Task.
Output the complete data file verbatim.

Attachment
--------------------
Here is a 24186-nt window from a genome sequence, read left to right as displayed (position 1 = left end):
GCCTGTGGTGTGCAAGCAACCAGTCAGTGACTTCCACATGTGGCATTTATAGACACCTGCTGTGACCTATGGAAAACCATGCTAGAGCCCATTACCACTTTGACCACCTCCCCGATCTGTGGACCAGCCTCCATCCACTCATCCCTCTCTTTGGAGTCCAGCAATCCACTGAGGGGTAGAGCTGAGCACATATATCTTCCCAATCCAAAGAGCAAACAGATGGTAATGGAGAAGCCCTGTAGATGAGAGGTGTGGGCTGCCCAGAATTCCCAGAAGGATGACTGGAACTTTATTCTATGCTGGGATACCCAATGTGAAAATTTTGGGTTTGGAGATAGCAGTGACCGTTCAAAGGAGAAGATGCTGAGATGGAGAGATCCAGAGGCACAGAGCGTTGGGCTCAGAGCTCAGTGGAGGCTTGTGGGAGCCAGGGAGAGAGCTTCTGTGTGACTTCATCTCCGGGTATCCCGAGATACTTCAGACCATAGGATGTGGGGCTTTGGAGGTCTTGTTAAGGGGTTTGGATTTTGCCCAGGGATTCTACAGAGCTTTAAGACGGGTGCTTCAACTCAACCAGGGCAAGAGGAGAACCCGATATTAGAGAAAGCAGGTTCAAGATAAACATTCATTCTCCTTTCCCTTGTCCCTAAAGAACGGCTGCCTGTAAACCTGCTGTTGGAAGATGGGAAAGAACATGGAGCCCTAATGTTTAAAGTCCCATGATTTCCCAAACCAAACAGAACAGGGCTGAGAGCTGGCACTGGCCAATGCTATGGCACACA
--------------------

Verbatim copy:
Here is a 24186-nt window from a genome sequence, read left to right as displayed (position 1 = left end):
GCCTGTGGTGTGCAAGCAACCAGTCAGTGACTTCCACATGTGGCATTTATAGACACCTGCTGTGACCTATGGAAAACCATGCTAGAGCCCATTACCACTTTGACCACCTCCCCGATCTGTGGACCAGCCTCCATCCACTCATCCCTCTCTTTGGAGTCCAGCAATCCACTGAGGGGTAGAGCTGAGCACATATATCTTCCCAATCCAAAGAGCAAACAGATGGTAATGGAGAAGCCCTGTAGATGAGAGGTGTGGGCTGCCCAGAATTCCCAGAAGGATGACTGGAACTTTATTCTATGCTGGGATACCCAATGTGAAAATTTTGGGTTTGGAGATAGCAGTGACCGTTCAAAGGAGAAGATGCTGAGATGGAGAGATCCAGAGGCACAGAGCGTTGGGCTCAGAGCTCAGTGGAGGCTTGTGGGAGCCAGGGAGAGAGCTTCTGTGTGACTTCATCTCCGGGTATCCCGAGATACTTCAGACCATAGGATGTGGGGCTTTGGAGGTCTTGTTAAGGGGTTTGGATTTTGCCCAGGGATTCTACAGAGCTTTAAGACGGGTGCTTCAACTCAACCAGGGCAAGAGGAGAACCCGATATTAGAGAAAGCAGGTTCAAGATAAACATTCATTCTCCTTTCCCTTGTCCCTAAAGAACGGCTGCCTGTAAACCTGCTGTTGGAAGATGGGAAAGAACATGGAGCCCTAATGTTTAAAGTCCCATGATTTCCCAAACCAAACAGAACAGGGCTGAGAGCTGGCACTGGCCAATGCTATGGCACACA